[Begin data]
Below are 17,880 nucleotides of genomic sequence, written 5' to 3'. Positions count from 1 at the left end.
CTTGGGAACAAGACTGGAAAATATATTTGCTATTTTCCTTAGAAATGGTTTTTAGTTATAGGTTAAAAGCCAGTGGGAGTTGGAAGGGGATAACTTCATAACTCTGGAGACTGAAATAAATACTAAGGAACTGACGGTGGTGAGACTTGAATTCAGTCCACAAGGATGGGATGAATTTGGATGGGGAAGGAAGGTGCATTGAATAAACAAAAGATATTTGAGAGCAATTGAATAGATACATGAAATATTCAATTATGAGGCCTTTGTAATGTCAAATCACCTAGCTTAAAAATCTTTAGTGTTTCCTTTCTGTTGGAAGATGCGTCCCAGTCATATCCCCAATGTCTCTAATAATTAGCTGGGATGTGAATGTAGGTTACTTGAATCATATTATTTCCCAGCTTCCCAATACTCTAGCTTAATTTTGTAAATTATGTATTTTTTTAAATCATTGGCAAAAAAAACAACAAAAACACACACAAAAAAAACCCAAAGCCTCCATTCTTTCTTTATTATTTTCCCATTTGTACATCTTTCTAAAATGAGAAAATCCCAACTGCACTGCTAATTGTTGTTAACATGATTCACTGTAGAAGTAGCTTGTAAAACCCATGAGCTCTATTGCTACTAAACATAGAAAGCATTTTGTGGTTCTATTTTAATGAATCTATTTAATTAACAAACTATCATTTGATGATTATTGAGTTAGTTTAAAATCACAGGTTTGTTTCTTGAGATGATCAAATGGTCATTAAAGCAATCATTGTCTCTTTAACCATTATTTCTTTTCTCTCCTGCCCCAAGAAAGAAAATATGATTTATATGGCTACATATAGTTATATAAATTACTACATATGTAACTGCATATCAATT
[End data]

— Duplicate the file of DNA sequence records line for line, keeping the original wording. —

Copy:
Below are 17,880 nucleotides of genomic sequence, written 5' to 3'. Positions count from 1 at the left end.
CTTGGGAACAAGACTGGAAAATATATTTGCTATTTTCCTTAGAAATGGTTTTTAGTTATAGGTTAAAAGCCAGTGGGAGTTGGAAGGGGATAACTTCATAACTCTGGAGACTGAAATAAATACTAAGGAACTGACGGTGGTGAGACTTGAATTCAGTCCACAAGGATGGGATGAATTTGGATGGGGAAGGAAGGTGCATTGAATAAACAAAAGATATTTGAGAGCAATTGAATAGATACATGAAATATTCAATTATGAGGCCTTTGTAATGTCAAATCACCTAGCTTAAAAATCTTTAGTGTTTCCTTTCTGTTGGAAGATGCGTCCCAGTCATATCCCCAATGTCTCTAATAATTAGCTGGGATGTGAATGTAGGTTACTTGAATCATATTATTTCCCAGCTTCCCAATACTCTAGCTTAATTTTGTAAATTATGTATTTTTTTAAATCATTGGCAAAAAAAACAACAAAAACACACACAAAAAAAACCCAAAGCCTCCATTCTTTCTTTATTATTTTCCCATTTGTACATCTTTCTAAAATGAGAAAATCCCAACTGCACTGCTAATTGTTGTTAACATGATTCACTGTAGAAGTAGCTTGTAAAACCCATGAGCTCTATTGCTACTAAACATAGAAAGCATTTTGTGGTTCTATTTTAATGAATCTATTTAATTAACAAACTATCATTTGATGATTATTGAGTTAGTTTAAAATCACAGGTTTGTTTCTTGAGATGATCAAATGGTCATTAAAGCAATCATTGTCTCTTTAACCATTATTTCTTTTCTCTCCTGCCCCAAGAAAGAAAATATGATTTATATGGCTACATATAGTTATATAAATTACTACATATGTAACTGCATATCAATT